Building a PC.. How do you choose?

Discussion in 'Archived Threads 2001-2004' started by Tom Garvey, Nov 21, 2001.

  1. Tom Garvey

    Tom Garvey Stunt Coordinator

    Joined:
    Jan 28, 1999
    Messages:
    122
    Likes Received:
    0
    Trophy Points:
    0
    Feeling overwhelmed..

    With what seems like thousands of options for hardware... how does one choose a motherboard, processor and so on?

    Thanks
     
  2. JohanK

    JohanK Second Unit

    Joined:
    Jan 22, 2000
    Messages:
    478
    Likes Received:
    0
    Trophy Points:
    0
    I think one should first look at what they are using the PC for; whether it be hardcore gaming or DVD playback onto a projector or whatever. This will help narrow down choices for the processor and probably some other components. Your budget is another important consideration. I've chosen mobos based on what processor I planned on using, availability, price and some personal biases (I like Intel for some reason which escapes me and ASUS mobos).

    For example, I needed to build an HTPC. A PIII is more than enough for such a task; I chose a 1G b/c it outperforms a PIII 800 by quite a bit and is, IMO, reasonably priced (at least compared to a P4; an AMD processor offers an even better value). For DVD playback, the VIA chipsets are out (or so I've read) so my choice is the Intel 815 chipset (since I went with a PIII). Since I like ASUS boards that left me with one choice: the TUSL2-C mobo. For my regular PC, I had a slot1 PIII processor so I went with the only slot1 mobo that is still readily available at a decent price; the Tyan Trinity 400.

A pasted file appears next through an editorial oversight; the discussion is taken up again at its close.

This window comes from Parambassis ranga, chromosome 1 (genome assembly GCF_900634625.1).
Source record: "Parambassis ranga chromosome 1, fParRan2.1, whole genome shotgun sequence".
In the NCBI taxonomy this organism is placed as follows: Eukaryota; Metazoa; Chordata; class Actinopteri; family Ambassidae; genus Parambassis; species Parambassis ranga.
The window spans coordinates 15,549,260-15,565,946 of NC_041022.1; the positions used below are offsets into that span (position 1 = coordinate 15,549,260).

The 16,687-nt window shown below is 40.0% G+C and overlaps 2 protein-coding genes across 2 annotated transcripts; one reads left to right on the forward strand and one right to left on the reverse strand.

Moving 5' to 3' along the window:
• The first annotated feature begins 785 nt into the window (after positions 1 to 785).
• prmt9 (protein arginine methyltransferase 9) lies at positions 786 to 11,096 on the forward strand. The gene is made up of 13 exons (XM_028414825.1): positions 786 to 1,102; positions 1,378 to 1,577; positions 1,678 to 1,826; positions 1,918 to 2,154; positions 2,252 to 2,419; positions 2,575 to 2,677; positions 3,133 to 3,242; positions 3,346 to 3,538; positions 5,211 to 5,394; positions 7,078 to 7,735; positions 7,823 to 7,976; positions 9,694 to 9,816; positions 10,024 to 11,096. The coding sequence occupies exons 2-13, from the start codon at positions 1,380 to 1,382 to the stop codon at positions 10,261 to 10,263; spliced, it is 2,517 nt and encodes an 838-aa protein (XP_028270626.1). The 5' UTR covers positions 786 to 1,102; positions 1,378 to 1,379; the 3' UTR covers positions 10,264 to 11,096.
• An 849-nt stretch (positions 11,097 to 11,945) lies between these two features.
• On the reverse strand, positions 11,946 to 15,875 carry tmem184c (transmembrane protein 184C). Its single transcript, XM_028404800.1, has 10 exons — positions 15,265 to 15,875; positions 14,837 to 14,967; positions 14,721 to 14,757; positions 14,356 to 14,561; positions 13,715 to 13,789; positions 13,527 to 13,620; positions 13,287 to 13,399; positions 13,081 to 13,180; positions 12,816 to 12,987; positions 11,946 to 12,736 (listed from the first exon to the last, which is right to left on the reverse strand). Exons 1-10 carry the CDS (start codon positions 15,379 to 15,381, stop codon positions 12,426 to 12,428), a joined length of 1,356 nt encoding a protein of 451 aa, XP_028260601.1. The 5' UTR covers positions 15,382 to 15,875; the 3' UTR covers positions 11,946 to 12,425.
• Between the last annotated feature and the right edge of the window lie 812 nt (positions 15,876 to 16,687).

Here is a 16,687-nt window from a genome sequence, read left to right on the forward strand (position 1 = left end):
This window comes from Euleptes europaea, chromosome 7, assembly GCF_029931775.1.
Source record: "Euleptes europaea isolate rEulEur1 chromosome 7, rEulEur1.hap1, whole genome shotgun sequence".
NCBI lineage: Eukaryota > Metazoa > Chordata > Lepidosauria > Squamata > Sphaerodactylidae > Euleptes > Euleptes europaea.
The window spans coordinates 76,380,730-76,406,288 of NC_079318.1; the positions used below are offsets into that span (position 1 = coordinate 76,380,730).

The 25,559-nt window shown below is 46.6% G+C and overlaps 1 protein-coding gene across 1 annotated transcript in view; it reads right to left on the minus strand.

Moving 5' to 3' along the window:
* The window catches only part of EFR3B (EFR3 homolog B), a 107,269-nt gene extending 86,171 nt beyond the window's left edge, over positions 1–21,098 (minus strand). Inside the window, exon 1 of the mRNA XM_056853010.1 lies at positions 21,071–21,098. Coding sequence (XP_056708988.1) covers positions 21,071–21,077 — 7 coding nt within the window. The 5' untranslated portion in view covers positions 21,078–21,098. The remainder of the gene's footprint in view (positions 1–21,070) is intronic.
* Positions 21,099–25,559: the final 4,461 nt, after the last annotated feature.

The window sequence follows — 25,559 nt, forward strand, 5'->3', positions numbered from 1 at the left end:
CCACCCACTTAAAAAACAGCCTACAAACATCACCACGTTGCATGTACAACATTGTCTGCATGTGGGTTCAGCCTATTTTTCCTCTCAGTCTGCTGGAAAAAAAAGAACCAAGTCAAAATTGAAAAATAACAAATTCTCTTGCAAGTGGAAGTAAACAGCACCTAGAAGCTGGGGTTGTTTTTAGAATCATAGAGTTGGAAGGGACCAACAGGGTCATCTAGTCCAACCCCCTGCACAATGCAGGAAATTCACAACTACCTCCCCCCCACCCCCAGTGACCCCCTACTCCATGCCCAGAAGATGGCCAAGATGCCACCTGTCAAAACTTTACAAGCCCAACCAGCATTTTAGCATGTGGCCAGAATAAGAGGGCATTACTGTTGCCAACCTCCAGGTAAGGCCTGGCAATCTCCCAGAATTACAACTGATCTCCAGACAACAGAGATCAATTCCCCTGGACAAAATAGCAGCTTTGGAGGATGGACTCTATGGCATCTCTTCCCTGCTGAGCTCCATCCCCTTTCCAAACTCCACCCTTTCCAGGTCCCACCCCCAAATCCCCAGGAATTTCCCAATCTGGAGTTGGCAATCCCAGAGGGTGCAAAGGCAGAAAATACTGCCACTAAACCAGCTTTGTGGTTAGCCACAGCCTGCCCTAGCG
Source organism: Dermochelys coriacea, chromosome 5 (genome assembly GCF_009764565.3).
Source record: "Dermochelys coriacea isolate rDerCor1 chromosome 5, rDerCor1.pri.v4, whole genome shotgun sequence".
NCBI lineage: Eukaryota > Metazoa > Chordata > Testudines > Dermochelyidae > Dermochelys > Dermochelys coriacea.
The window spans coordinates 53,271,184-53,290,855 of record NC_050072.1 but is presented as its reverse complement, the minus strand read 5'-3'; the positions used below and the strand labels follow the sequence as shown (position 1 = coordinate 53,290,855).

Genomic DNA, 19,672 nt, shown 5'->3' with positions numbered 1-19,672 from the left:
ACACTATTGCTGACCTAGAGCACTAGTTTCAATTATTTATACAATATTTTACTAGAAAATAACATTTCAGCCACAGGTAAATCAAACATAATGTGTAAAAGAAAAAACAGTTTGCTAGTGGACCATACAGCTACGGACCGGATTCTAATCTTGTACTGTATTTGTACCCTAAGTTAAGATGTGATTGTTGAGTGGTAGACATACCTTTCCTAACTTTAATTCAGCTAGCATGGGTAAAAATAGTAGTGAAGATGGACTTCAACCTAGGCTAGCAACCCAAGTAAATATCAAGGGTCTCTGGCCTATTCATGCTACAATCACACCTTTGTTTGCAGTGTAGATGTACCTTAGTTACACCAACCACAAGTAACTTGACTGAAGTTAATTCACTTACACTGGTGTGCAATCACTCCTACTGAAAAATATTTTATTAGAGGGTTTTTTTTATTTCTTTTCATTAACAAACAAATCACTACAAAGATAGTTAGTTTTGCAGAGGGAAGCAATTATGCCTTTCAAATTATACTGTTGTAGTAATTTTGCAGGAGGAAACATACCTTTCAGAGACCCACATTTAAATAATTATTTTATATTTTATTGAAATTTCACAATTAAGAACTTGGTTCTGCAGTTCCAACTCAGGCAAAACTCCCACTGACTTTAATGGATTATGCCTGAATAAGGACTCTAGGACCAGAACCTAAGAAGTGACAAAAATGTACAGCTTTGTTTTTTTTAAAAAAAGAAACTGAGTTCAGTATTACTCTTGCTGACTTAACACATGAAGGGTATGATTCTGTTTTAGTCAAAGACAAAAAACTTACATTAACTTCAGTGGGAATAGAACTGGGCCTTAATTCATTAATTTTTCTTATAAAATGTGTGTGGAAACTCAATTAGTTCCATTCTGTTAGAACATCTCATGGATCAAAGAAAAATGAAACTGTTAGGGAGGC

Not sure if my rambling helps but I hope it does. Cheers.
     
  3. Rob Gillespie

    Rob Gillespie Producer

    Joined:
    Aug 17, 1998
    Messages:
    3,632
    Likes Received:
    5
    Trophy Points:
    0
    If you've not put a system together before it's a steep (but not necessarily difficult) learning curve. It's really just a case of reading up on the different choices you have (as Johan said) and deciding which you'd prefer. Once you start knowing which processors use which chipsets available on which motherboards it becomes a lot less daunting.

    Compatibility is the single biggest issue and to cover for that you just have to do your homework on some of the websites.
     
  4. Uchendu Nwachukwu

    Joined:
    Apr 5, 2000
    Messages:
    31
    Likes Received:
    0
    Trophy Points:
    0
    I'd really recommend going to various hardware sites like AnandTech, Tom's Hardware Guide, SharkyExtreme and others, and just browse around and look at stuff for a couple of weeks.
    The choices out there may seem baffling at first, but once you determine what you want the PC to do, the range of choices narrows considerably.
     

Share This Page